King Charles welcomes President Ramaphosa for first state visit

PUBLISHED: Wed, 23 Nov 2022 09:10:01 GMT
Michael Holden and Alistair Smout
Reuters
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Britain’s King Charles and South African President Cyril Ramaphosa attend a ceremonial welcome, during the President’s state visit, at Horse Guards Parade, in London, Britain, November 22, 2022. REUTERS/Henry Nicholls

LONDON, Nov 22 (Reuters) – King Charles hosted his first state visit since becoming British monarch on Tuesday, welcoming Cyril Ramaphosa to Buckingham Palace, where the South African president invoked Nelson Mandela as he paid tribute to the close ties between the two countries.

Charles, 74, rolled out the traditional pomp and ceremony as Britain sought to bolster its relations with its biggest trading partner in Africa.

“South Africa, like the Commonwealth, has always been a part of my life. My mother often recalled her visit in 1947, the year before I was born, when, from Cape Town on Her 21st birthday, she pledged her life to the service of the people of the Commonwealth,” Charles said in a speech at the banquet held in the president’s honour

“It is therefore particularly moving and special that you are our guest on this, the first State Visit we have hosted.” he added.

Addressing lawmakers in parliament, Ramaphosa lauded the two nations’ close ties, forged in the wake of a difficult legacy of colonialism and apartheid.

He later said he had discussed over lunch at Buckingham Palace “initiatives that can be embarked upon by the Commonwealth under the leadership of his majesty the king”.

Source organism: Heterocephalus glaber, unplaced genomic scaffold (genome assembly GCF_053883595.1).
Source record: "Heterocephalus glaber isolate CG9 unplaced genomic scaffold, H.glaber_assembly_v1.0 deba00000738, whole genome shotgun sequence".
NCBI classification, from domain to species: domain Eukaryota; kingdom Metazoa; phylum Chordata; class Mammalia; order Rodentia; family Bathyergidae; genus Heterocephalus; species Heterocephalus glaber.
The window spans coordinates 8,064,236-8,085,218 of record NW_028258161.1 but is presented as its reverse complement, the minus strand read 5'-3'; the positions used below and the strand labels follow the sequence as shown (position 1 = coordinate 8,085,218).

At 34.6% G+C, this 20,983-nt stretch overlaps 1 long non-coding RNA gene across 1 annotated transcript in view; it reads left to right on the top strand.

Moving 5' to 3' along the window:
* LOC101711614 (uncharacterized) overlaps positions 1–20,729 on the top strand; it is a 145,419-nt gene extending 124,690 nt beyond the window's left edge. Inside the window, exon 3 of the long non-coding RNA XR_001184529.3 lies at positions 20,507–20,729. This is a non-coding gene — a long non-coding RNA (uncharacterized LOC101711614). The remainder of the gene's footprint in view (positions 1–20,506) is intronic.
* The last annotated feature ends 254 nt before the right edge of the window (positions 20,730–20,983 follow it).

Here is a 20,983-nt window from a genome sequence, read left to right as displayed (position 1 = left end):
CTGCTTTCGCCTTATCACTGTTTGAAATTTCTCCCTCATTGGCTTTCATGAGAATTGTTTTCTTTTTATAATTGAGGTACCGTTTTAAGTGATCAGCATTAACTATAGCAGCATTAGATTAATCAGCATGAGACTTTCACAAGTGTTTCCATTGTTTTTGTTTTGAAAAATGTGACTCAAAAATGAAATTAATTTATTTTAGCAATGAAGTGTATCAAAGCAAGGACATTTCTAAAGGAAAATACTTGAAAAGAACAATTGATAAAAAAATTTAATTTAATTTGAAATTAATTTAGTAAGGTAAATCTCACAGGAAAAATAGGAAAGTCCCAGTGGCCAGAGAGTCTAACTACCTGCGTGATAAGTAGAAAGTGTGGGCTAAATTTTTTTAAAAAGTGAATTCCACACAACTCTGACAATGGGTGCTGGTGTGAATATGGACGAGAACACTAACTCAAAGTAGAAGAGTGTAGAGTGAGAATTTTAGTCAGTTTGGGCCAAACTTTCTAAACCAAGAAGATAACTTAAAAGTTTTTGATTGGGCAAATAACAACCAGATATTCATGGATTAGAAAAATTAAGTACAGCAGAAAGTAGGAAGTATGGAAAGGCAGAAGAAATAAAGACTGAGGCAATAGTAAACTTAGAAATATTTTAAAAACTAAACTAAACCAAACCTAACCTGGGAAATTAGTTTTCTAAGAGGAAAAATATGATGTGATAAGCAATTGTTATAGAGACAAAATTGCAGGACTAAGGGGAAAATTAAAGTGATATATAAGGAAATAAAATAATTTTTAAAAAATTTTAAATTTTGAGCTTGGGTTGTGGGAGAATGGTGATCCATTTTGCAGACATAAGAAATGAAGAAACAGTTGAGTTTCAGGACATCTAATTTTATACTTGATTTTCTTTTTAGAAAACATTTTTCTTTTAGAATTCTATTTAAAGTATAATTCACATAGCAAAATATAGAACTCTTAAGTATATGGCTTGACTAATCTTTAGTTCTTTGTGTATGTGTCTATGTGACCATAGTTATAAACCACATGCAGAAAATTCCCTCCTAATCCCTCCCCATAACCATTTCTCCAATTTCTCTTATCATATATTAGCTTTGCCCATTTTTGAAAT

Ramaphosa said he would raise the idea of allowing more South African students to study in Britain when he meets Prime Minister Rishi Sunak on Wednesday, and added that the restructuring of South Africa’s energy market to battle power shortages could provide opportunities for British companies.

“By pursuing these and other avenues for cooperation, I believe that we will define the relationship between South Africa and the United Kingdom in new and exciting ways,” Ramaphosa said.

Britain hopes the visit, which had been planned before the death of Queen Elizabeth in September, will strengthen trade and investment ties between the two nations, and show the importance of links with the Commonwealth of Nations, the international organisation that Charles now heads.

“This is a reinforcement of the strong bilateral relationship that we have with South Africa, a real opportunity to build on that close working relationship and discuss some of the issues that affect us all,” British foreign minister James Cleverly told Reuters.

FIRST STATE VISIT SINCE 2019

Ramaphosa was officially greeted by Charles’ eldest son and heir Prince William and his wife Kate at a central London hotel to mark the start of his two-day trip, the first state visit to the UK by a world leader since that of then-U.S. President Donald Trump and his wife Melania in 2019.

The last state visit to Britain by a South African leader was made by President Jacob Zuma in 2010.

Gun salutes and a ceremonial welcome from the king and his wife Camilla, the queen consort, followed before a grand carriage procession along The Mall to Buckingham Palace, where the banquet is held.

Ramaphosa was scheduled to visit Westminster Abbey to lay a wreath at the Tomb of the Unknown Warrior and see the memorial stone for former South African President Nelson Mandela.

“The late Queen had the great pleasure of hosting Presidents Mandela, Mbeki and Zuma for State Visits to the United Kingdom, at all of which I was present,” Charles said, adding that she had expressed her admiration to the country.

Ramaphosa said Britain had stood with South Africa to help free Mandela and end apartheid, and he now urged Britain to support the calls of lower income countries for a reformed global institutional order and climate justice.

“Let us rekindle the moral purpose of the global fight against apartheid to confront the discrimination, inequality and injustice that divides humanity and that stifles the progress of all,” he said.

(Reporting by Michael Holden and Alistair Smout, Editing by William Maclean, Bernadette Baum and Bill Berkrot)

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